April 25 – May 23
Back today to the dementia care home where I’ve been playing for elderly people since 2014. Between today and my last visit on April 25, I gave three very different performances: the Requiem of Jenkins in the concert hall in Middelburg with orchestra, choir and soloist ; the musical show “Fureidesu” with the storyteller Gerard Jellema in Rotterdam, and the opening of the exhibition “Les Petites Peurs” by S.P.A.M. van Griensven also in Rotterdam. Different places, different audiences, different ways of listening, different ways of playing. And here I am today, back in Nijmegen for my monthly visit to the elderly people cuddling their Teddy bears, playing with toys and desperately roaming in the corridors trying to find their way home.
What a difference.
What am I going to play today?
Continue reading Inspiration
Good resolutions… 5 months later…
How are you doing with the good resolutions you decided to take in January? Did you manage to implement them in your life, are you still trying to do so of did you give up and postpone them for next year? My good resolutions were inspired by 12 zen rules. I can apply some of them regularly in my shakuhachi practice (see post) but for others, I’m still trying to find ways to apply them in my daily life too. Since I’m back from Japan, I’m particularly working on “#4 – Do less“, with the help of “#11 – Think about what is necessary“. Shakuhachi speaking, they are also very interesting. Continue reading Do less
One reason I started this blog is to write about my visits to people with dementia, visits I started in April 2014. Playing shakuhachi for them is a strong and inspiring experience. From the very first day, I felt the urge to write about it, to talk about them. And I started to collect stories.
Although I mainly play for old people, I sometimes visit another building where the “young people” live. Quite a shock to realise that some of them are around my age. I only knew Alzheimer’s disease as the most common cause of dementia. With my visits to the Young people, I discovered Pick’s disease, a disease where symptoms begin in people between the ages of 40 and 60. Different age, different behaviour, different stories.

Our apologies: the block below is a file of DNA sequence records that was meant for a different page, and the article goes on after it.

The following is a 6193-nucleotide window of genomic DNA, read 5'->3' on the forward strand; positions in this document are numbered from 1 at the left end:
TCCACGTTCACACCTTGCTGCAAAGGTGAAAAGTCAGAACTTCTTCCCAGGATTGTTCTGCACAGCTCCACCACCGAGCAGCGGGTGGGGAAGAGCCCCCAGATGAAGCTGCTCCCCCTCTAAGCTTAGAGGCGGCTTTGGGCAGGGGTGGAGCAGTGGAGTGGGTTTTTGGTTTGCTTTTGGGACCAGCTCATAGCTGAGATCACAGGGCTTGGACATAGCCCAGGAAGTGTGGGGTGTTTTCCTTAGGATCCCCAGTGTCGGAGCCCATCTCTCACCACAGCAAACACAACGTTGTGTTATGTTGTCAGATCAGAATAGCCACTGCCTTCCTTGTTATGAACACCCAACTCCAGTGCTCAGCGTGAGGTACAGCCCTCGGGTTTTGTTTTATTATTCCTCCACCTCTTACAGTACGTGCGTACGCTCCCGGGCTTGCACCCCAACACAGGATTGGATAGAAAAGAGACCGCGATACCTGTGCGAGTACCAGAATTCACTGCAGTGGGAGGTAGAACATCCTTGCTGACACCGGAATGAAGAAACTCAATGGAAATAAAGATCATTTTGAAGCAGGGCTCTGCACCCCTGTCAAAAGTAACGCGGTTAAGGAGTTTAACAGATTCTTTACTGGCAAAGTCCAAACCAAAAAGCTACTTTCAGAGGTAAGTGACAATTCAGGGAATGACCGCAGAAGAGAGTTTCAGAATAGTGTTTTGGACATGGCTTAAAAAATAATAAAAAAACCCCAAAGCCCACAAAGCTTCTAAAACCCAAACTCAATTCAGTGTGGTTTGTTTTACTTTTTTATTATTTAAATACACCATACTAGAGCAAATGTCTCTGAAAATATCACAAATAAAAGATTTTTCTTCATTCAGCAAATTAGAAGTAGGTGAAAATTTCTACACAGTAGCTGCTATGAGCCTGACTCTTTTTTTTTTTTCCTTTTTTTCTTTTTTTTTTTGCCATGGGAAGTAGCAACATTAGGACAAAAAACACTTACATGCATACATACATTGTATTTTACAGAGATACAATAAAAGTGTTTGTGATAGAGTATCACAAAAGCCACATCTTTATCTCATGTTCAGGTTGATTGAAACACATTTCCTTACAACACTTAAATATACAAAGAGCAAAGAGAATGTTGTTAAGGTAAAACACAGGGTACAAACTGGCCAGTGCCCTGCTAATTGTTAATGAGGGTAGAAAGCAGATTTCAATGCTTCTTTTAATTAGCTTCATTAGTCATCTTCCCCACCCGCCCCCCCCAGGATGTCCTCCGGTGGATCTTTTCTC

Here is a text I wrote in October 2014.
Continue reading Young people with dementia, 2014
Monthly visit at the dementia care home
From my audience in the department called “Iris”, two people passed away. One of them was Mrs Kisses. She was 90. I’m happy to have met her, to have had time to write a few lines about her, and to remember her thanks to the nickname I gave her, which instantly brings back memories, which her real name doesn’t. I won’t forget her kisses.
Sakura Sakura (Cherry Blossoms)
It was a grey rainy day so I decided to play the song Sakura Sakura, with all kind of variations and introductions, to bring some Spring feeling to the patients. That was much appreciated. It feels good to see that the seasons still mean something to the patients, even though most of them don’t go outside anymore.
Continue reading Iris, March 2017
Ups and downs
That’s life, isn’t it?
My last weeks were quite hilly, in matter of ups and downs, and so was my shakuhachi practice as well.
Last Thursday, I was very excited because I did a big step forward. At least, it’s how it felt at the moment. Since last summer, I’m trying to broaden my range of tone colours and increase the resonance of my sound. I started this practice in the hills of the Plateau de Langres in France (which is not flat by the way), listening to the echo, and then everywhere, over and over again. And last Thursday, I found the right tone quality to make the radiator resonating. That was great (I had the feeling it was a matter of more harmonics in the sound, but I’m not quite sure). On Friday however, although the radiator was singing again on each Tsu I played (while still heating the room properly), I felt I was in a down day. My energy was low, my sound was not as good as the day before… you have those days… I asked myself what could have changed: I actually spent more physical energy before starting my shakuhachi practice on Friday than on Thursday. Could be an explanation.